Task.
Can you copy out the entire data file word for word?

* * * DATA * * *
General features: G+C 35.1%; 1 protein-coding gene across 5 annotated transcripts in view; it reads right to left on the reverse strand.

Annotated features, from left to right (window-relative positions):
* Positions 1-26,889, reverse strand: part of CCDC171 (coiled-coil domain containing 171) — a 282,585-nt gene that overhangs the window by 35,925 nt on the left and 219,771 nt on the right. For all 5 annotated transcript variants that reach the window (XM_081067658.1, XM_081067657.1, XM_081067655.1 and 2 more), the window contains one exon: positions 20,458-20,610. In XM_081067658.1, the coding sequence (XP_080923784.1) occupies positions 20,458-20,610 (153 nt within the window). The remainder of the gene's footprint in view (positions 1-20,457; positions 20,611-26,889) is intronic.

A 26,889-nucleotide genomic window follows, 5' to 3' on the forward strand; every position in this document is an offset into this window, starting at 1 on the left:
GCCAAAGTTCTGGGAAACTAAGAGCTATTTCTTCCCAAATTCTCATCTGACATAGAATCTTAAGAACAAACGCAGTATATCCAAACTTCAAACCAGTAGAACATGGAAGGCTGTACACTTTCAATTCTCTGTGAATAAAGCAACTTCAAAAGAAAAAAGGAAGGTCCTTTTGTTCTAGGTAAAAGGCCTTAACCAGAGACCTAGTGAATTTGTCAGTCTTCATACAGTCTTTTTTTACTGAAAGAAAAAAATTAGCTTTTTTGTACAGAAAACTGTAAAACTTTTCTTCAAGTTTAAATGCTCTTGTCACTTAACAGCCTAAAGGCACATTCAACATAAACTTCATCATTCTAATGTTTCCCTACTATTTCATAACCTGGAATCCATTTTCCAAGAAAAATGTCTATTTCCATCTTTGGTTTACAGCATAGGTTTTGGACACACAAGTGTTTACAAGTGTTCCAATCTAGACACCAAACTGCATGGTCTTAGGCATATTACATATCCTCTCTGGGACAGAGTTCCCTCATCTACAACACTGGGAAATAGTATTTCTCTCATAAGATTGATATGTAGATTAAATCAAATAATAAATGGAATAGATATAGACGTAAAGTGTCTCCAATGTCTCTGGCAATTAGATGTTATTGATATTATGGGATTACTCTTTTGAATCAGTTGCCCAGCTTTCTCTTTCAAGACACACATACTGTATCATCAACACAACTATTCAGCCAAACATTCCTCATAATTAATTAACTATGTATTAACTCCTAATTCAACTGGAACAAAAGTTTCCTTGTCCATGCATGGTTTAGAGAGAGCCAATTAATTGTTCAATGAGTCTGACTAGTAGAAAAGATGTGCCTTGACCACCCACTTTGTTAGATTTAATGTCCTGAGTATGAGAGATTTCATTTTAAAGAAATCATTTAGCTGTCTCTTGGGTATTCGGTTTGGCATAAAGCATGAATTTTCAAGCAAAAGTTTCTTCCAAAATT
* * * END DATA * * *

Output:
General features: G+C 35.1%; 1 protein-coding gene across 5 annotated transcripts in view; it reads right to left on the reverse strand.

Annotated features, from left to right (window-relative positions):
* Positions 1-26,889, reverse strand: part of CCDC171 (coiled-coil domain containing 171) — a 282,585-nt gene that overhangs the window by 35,925 nt on the left and 219,771 nt on the right. For all 5 annotated transcript variants that reach the window (XM_081067658.1, XM_081067657.1, XM_081067655.1 and 2 more), the window contains one exon: positions 20,458-20,610. In XM_081067658.1, the coding sequence (XP_080923784.1) occupies positions 20,458-20,610 (153 nt within the window). The remainder of the gene's footprint in view (positions 1-20,457; positions 20,611-26,889) is intronic.

A 26,889-nucleotide genomic window follows, 5' to 3' on the forward strand; every position in this document is an offset into this window, starting at 1 on the left:
GCCAAAGTTCTGGGAAACTAAGAGCTATTTCTTCCCAAATTCTCATCTGACATAGAATCTTAAGAACAAACGCAGTATATCCAAACTTCAAACCAGTAGAACATGGAAGGCTGTACACTTTCAATTCTCTGTGAATAAAGCAACTTCAAAAGAAAAAAGGAAGGTCCTTTTGTTCTAGGTAAAAGGCCTTAACCAGAGACCTAGTGAATTTGTCAGTCTTCATACAGTCTTTTTTTACTGAAAGAAAAAAATTAGCTTTTTTGTACAGAAAACTGTAAAACTTTTCTTCAAGTTTAAATGCTCTTGTCACTTAACAGCCTAAAGGCACATTCAACATAAACTTCATCATTCTAATGTTTCCCTACTATTTCATAACCTGGAATCCATTTTCCAAGAAAAATGTCTATTTCCATCTTTGGTTTACAGCATAGGTTTTGGACACACAAGTGTTTACAAGTGTTCCAATCTAGACACCAAACTGCATGGTCTTAGGCATATTACATATCCTCTCTGGGACAGAGTTCCCTCATCTACAACACTGGGAAATAGTATTTCTCTCATAAGATTGATATGTAGATTAAATCAAATAATAAATGGAATAGATATAGACGTAAAGTGTCTCCAATGTCTCTGGCAATTAGATGTTATTGATATTATGGGATTACTCTTTTGAATCAGTTGCCCAGCTTTCTCTTTCAAGACACACATACTGTATCATCAACACAACTATTCAGCCAAACATTCCTCATAATTAATTAACTATGTATTAACTCCTAATTCAACTGGAACAAAAGTTTCCTTGTCCATGCATGGTTTAGAGAGAGCCAATTAATTGTTCAATGAGTCTGACTAGTAGAAAAGATGTGCCTTGACCACCCACTTTGTTAGATTTAATGTCCTGAGTATGAGAGATTTCATTTTAAAGAAATCATTTAGCTGTCTCTTGGGTATTCGGTTTGGCATAAAGCATGAATTTTCAAGCAAAAGTTTCTTCCAAAATT